Monckton also repeats a myth similar to one that we previously examined in Christy Crock #6 – that most climate sensitivity estimates are based on models, and those few which are based on observations arrive at lower estimates.  The only study which matches Monckton’s description is the immensely-flawed Lindzen and Choi (2009).  [Note – Lindzen and Choi recently published an update to their 2009 study in an obscure journal after two prominent journals (of AGU and PNAS) rejected the paper in its submitted state because it failed to address the substantive criticisms of the 2009 version.]

It’s true that most climate sensitivity research involves some level of modeling, but one exception was Forster et al. (2006), which examined the climate response to recent large volcanic eruptions, and found a central climate sensitivity estimate of 2.3°C to doubled atmospheric CO2.  This study alone completely refutes Monckton’s claim that “all the science done by measurement and observation” suggests a climate sensitivity of 1°C.  Moreover, even the climate sensitivity studies which include modeling also include data obtained through measuement and observation.

Monckton – Specialist at Mangling Climate Sensitivity Calculations

It’s also worth noting that, as a prior Peter Hadfield video found, Monckton at various times has claimed that climate sensitivity to doubled CO2 is anywhere between 0.2 and 1.6°C.  And as the Hadfield video shows, many of Monckton’s low climate sensitivity calculations were based on obvious blatant errors (such as arbitrarily and erroneously dividing the CO2 radiative forcing by three).  Yet twice during the debate, Monckton claimed to be “a specialist in the field of the determination of climate sensitivity”, on which he “lectures at faculty level”.  Of course, as the British House of Lords would tell you, Monckton has a habit of inflating and falsifying his credentials.

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4 thoughts on “Debate vs. Denniss, Part 1, By Dana

  1. For the last hour I’ve been searching for, but cannot find, a post someplace on this fine innerwebz thingy that suggests that the Prevaricating Peer has fallen out of favour with the merchants of doubt, including such factlets as:

    he used to feature prominently on the Heritage Foundation’s website, but was removed fairly recently. (Meanwhile, on the Heritage Foundation’s ‘Staff’ page their ‘Search By Name’ function appears to be… curiously non-functional. Coincidence?)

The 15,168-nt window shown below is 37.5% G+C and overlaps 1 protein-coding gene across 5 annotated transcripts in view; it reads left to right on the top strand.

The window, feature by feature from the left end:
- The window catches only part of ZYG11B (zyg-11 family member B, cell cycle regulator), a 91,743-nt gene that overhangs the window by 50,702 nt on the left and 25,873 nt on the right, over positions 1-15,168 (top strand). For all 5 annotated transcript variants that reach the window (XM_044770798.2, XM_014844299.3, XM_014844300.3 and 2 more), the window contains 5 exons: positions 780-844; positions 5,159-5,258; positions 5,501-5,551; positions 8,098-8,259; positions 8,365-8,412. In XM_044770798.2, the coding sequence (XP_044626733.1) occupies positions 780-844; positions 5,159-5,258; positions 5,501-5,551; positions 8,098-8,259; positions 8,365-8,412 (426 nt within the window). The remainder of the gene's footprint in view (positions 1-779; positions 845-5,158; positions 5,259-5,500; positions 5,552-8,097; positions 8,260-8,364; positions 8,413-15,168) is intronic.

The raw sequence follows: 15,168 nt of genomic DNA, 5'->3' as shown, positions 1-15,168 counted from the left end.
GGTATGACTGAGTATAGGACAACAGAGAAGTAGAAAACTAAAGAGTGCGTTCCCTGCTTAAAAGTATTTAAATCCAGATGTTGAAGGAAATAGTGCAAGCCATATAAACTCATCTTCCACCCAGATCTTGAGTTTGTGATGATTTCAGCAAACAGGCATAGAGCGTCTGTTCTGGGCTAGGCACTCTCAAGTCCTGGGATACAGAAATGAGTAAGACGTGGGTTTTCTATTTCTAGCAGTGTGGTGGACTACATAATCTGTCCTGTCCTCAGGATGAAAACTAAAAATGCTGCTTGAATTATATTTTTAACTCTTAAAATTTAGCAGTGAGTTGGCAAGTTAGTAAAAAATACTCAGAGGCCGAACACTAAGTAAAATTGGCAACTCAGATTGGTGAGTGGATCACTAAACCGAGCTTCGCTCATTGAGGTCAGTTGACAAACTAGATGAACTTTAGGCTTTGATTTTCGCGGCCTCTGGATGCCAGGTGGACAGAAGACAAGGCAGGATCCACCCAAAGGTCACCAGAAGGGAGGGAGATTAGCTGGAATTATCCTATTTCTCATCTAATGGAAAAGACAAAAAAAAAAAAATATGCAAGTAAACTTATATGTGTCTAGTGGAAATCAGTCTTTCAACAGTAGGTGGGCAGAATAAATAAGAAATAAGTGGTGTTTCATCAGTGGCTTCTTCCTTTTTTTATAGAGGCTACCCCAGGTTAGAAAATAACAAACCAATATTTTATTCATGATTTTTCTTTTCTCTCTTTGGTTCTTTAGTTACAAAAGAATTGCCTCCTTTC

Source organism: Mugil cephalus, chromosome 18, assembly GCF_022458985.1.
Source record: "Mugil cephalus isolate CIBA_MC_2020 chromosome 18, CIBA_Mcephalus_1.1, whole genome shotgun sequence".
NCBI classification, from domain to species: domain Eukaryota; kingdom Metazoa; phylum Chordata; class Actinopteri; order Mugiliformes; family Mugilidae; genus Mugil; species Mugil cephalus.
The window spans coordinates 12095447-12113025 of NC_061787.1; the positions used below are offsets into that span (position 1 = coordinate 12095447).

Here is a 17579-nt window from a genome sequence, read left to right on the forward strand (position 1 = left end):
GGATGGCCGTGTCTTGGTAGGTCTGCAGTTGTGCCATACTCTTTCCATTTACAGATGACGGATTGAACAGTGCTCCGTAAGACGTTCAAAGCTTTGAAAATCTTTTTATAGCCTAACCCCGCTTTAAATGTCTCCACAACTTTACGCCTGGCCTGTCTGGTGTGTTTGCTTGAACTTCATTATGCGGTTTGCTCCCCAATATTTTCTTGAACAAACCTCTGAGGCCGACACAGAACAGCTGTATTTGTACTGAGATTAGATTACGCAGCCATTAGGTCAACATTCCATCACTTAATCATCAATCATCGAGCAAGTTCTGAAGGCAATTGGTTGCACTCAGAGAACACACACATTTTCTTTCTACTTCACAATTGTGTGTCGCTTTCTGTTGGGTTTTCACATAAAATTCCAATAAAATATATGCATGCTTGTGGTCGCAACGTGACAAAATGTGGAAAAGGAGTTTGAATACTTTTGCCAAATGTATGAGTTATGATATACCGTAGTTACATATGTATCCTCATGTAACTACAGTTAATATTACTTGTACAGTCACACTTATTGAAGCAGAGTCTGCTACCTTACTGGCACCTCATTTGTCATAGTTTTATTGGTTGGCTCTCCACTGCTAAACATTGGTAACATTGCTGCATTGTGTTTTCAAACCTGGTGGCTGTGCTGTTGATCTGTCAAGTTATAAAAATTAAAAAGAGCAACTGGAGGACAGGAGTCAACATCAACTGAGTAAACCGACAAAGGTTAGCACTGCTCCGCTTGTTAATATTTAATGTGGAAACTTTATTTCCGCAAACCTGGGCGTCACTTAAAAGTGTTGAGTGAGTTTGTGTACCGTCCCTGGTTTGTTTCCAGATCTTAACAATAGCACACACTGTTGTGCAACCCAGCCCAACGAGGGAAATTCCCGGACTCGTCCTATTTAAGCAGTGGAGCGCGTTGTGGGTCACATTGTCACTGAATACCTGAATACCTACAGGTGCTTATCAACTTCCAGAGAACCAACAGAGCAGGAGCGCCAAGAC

he used to be regularly invited to speak at the [oh damn I can’t recall the name of the regular denier-funded “climate conference” and I really can’t be arsed to search for it] but, this year, he wasn’t

    Particularly in the light of Professor John Abrahams’ spectacular debunking of his Lordship, perhaps it’s time to stop feeding this particularly troublesome troll?

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    1. Heartland? If so, I don’t know why they’d worry about Prof. Abraham’s work on Monckton – the truth has never stood in their way.. Just look at their laughable NIPCC reports! The last of which had a huge chunk which was no more than padding – a ridiculous petition (the same time of people who spit foam of the word “consensus” – go figure)…

      Indeed feeding trolls of any sort really is a waste of energy.. I think leaving them well alone to their little contrarian meetings exposes their view for what it is; ideological in every possible way. That they ignore the evidence to preserve belief and have these sit-ins to boost their beliefs simply turns it into a cult of conspiracy theorists. If the creation debate has done anything it has demonstrated that reason fails to convince such people – leave them to their hopes…

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      1. I agree that the cynics backing Heartland (gotta love deniers’ choices of names that appeal to knee-jerkers) aren’t interested in the facts. But they are interested in at least some credibility. I think the point is that Lord Moran no longer has any. Nuff said 🙂

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  2. Thanks for the re-post.

    Pedantry, it is indeed the Heartland conference you refer to. Monckton was on his Australian tour at the time, so that may be why he didn’t attend. It does seem to be true that he’s losing sway with many of his fellow denialists, however, particularly with his Nazi comments during the tour in question. Nevertheless, we still feel that his scientific claims are worth refuting.